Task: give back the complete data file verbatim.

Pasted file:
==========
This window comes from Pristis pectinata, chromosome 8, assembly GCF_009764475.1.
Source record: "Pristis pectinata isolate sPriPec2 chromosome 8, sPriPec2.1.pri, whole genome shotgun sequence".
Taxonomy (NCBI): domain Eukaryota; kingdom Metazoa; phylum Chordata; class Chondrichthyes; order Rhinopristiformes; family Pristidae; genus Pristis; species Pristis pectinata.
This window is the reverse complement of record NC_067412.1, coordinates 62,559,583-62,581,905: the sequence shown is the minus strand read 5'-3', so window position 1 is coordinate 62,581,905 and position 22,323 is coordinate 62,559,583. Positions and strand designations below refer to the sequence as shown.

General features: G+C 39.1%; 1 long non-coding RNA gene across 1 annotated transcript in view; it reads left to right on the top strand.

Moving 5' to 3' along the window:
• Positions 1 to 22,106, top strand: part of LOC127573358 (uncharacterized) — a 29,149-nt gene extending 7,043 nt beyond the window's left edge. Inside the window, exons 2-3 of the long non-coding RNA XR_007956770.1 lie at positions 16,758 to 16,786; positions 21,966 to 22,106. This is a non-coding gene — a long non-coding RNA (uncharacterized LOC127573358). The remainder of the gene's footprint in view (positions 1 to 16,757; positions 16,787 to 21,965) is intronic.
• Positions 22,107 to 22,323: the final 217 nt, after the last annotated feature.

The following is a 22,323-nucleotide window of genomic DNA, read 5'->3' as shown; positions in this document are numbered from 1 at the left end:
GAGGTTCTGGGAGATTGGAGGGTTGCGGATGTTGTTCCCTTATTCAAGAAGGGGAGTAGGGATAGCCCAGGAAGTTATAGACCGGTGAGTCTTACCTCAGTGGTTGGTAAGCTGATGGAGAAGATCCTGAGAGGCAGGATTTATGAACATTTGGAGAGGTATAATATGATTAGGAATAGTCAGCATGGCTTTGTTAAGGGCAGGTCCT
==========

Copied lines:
This window comes from Pristis pectinata, chromosome 8, assembly GCF_009764475.1.
Source record: "Pristis pectinata isolate sPriPec2 chromosome 8, sPriPec2.1.pri, whole genome shotgun sequence".
Taxonomy (NCBI): domain Eukaryota; kingdom Metazoa; phylum Chordata; class Chondrichthyes; order Rhinopristiformes; family Pristidae; genus Pristis; species Pristis pectinata.
This window is the reverse complement of record NC_067412.1, coordinates 62,559,583-62,581,905: the sequence shown is the minus strand read 5'-3', so window position 1 is coordinate 62,581,905 and position 22,323 is coordinate 62,559,583. Positions and strand designations below refer to the sequence as shown.

General features: G+C 39.1%; 1 long non-coding RNA gene across 1 annotated transcript in view; it reads left to right on the top strand.

Moving 5' to 3' along the window:
• Positions 1 to 22,106, top strand: part of LOC127573358 (uncharacterized) — a 29,149-nt gene extending 7,043 nt beyond the window's left edge. Inside the window, exons 2-3 of the long non-coding RNA XR_007956770.1 lie at positions 16,758 to 16,786; positions 21,966 to 22,106. This is a non-coding gene — a long non-coding RNA (uncharacterized LOC127573358). The remainder of the gene's footprint in view (positions 1 to 16,757; positions 16,787 to 21,965) is intronic.
• Positions 22,107 to 22,323: the final 217 nt, after the last annotated feature.

The following is a 22,323-nucleotide window of genomic DNA, read 5'->3' as shown; positions in this document are numbered from 1 at the left end:
GAGGTTCTGGGAGATTGGAGGGTTGCGGATGTTGTTCCCTTATTCAAGAAGGGGAGTAGGGATAGCCCAGGAAGTTATAGACCGGTGAGTCTTACCTCAGTGGTTGGTAAGCTGATGGAGAAGATCCTGAGAGGCAGGATTTATGAACATTTGGAGAGGTATAATATGATTAGGAATAGTCAGCATGGCTTTGTTAAGGGCAGGTCCT